Rivulets Run Through It

After a snowfall of any size, there is always mud. Gradual melting is a rare event. Instead, after a few chilly days, temps rocketed up to 50 or 60 degrees. And if you’re lucky, a heavy rain lumbers through — like yesterday — and voila!

Major mud… plus a bit of flooding, free of charge.

This afternoon, as I waded through the mire to hay the horses, I heard running water. Clearly, Martin forgot to turn off the tap after filling the water trough. It’s a common mistake — I’m guilty, too. It’s a 150-gallon stock tank and it is slow to fill. You get distracted, wander off, and that’s that. Eventually, someone walks out and hears it: that steady rush of water cascading over the side, pattering the ground, and burbling as it forges its way along the slopes.

So today, when I heard the sound of forget, I bee-lined for the trough. But the water was steady and nowhere near the rim. The hose wasn’t even hooked to the spigot.

It turned out, the sound was emanating from the vast amount of rainwater and melted snow flowing unfettered through the horse field, carving rivulets in the grass. There wasn’t a visible origin or a final destination. It was just water on-the-run, racing to congregate and make mud.

More damn mud.

I refuse to photograph mud. Instead, here’s a look at this week’s sunsets. Each night threw a different hue.

Monday, we saw the faintest peep of departing sun, shrouded in snow-fog.

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Last night, after a day of rain, a strange gale wind roared through like a rogue wave. It blew for 10 minutes and then fizzled out. But it thinned the fog and cracked the cloud cover.

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And finally, tonight. Uncomplicated and uneventful, but colorful enough to upstage the mud below.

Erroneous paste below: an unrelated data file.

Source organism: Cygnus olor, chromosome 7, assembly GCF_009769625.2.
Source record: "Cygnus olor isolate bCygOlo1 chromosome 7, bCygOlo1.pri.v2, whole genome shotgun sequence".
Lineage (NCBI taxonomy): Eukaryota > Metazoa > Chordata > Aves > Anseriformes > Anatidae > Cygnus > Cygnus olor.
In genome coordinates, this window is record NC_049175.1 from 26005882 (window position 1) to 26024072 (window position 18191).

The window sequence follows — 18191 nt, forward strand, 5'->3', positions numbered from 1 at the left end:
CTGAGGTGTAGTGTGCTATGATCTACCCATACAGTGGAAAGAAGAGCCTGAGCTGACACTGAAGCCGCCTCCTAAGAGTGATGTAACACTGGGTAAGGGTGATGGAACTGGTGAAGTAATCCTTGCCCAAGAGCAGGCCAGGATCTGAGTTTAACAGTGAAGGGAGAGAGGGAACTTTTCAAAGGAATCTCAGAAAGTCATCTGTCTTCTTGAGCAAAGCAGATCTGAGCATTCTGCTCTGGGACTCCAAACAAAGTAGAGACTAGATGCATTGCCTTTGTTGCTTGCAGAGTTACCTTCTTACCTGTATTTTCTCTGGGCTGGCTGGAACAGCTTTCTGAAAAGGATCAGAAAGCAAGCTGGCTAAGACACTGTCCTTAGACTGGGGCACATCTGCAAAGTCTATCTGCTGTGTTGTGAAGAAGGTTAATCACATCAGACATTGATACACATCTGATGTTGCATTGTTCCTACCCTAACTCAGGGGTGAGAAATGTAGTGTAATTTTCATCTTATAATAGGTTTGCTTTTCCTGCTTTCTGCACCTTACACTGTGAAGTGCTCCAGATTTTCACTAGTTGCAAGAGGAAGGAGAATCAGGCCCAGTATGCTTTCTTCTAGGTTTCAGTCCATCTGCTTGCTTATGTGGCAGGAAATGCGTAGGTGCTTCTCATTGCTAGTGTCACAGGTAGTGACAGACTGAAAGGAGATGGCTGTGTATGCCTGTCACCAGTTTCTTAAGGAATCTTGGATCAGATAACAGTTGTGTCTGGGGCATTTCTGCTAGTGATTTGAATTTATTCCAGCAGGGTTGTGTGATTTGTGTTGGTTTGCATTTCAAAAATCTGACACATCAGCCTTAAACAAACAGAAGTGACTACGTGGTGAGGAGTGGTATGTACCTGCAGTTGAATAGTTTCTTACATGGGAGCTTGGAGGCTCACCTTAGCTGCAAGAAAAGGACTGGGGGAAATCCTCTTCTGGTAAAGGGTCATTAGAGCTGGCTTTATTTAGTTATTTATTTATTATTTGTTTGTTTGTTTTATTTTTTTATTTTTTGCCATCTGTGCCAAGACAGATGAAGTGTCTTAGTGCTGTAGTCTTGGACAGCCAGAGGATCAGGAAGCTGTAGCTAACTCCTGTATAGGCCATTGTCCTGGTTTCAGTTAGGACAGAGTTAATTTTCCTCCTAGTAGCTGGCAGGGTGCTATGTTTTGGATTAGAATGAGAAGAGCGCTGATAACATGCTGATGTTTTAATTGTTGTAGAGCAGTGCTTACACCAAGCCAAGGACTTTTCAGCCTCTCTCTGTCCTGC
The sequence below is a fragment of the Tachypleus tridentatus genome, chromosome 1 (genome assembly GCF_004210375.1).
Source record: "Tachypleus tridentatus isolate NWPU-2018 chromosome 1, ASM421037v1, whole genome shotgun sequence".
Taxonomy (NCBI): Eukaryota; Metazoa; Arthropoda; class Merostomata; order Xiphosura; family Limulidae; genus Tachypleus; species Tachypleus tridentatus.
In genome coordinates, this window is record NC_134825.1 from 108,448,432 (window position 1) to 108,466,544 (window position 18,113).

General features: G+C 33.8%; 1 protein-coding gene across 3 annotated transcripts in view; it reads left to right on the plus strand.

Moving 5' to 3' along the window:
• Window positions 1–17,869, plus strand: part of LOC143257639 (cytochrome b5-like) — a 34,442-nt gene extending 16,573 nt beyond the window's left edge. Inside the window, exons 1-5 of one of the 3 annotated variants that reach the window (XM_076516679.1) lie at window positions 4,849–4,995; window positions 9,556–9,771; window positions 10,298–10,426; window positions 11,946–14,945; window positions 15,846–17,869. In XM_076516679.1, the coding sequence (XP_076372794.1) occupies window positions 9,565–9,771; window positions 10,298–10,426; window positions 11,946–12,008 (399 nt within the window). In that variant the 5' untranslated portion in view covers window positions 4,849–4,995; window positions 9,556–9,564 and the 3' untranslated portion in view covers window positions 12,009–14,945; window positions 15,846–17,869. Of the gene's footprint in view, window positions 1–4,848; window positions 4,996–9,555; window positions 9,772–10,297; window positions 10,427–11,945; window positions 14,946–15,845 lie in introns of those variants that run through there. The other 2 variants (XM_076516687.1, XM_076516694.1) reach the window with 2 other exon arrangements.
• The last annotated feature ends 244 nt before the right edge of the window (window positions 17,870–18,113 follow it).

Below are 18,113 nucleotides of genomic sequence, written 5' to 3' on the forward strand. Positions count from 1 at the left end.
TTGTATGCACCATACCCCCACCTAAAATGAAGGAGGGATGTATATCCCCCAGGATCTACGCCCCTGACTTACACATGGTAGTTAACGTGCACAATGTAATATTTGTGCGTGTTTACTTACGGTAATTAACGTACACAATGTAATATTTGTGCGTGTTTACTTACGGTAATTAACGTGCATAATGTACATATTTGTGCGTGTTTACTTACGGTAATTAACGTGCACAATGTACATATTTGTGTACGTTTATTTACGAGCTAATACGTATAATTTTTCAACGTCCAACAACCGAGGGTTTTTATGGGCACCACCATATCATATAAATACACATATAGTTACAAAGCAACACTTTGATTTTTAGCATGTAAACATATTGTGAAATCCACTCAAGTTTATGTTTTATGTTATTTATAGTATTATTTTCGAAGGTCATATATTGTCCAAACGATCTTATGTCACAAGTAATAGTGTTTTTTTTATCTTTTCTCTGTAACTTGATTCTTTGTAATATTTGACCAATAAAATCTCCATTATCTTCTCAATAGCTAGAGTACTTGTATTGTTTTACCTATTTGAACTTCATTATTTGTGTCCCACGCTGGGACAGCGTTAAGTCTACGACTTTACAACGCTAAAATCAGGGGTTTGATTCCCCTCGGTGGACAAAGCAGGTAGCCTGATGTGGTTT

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The Great White Blight… In Pictures

 

 

If you’re on Facebook, or if you peruse the local papers, then you’ve gorged on snow photos.

Well, I’m sorry to subject you to more. I promise, this’ll be quick and painless. And then we can move on:

With all the white hype, last Friday, Martin tried to resuscitate our tractor, which was suffering from starter problems.

With assistance, Martin kicked the tractor into gear, but it blew a hydraulic hose, which rendered the bucket inoperable. (The bucket was a lead actor in this performance.)

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While Martin gave the tractor mouth-to-mouth, I went grocery shopping. The choices were slim pickings.

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Snow started falling and accumulating on Friday night. By Saturday morning we were snowed in: the drifts sealed the mudroom door shut.

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Snow permeated every crevice. In the mudroom, snow billowed through a wisp of a crack in the dog door. By morning, an inch of snow filled all of our shoes.

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Much like the storm of 2010, the drifts piled up along the fencelines… and 18 inches really meant 3 or 4 feet.

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The drifts proved too much for Maisie.

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On Sunday — tractorless — we began to dig out. The horses were the first to be liberated.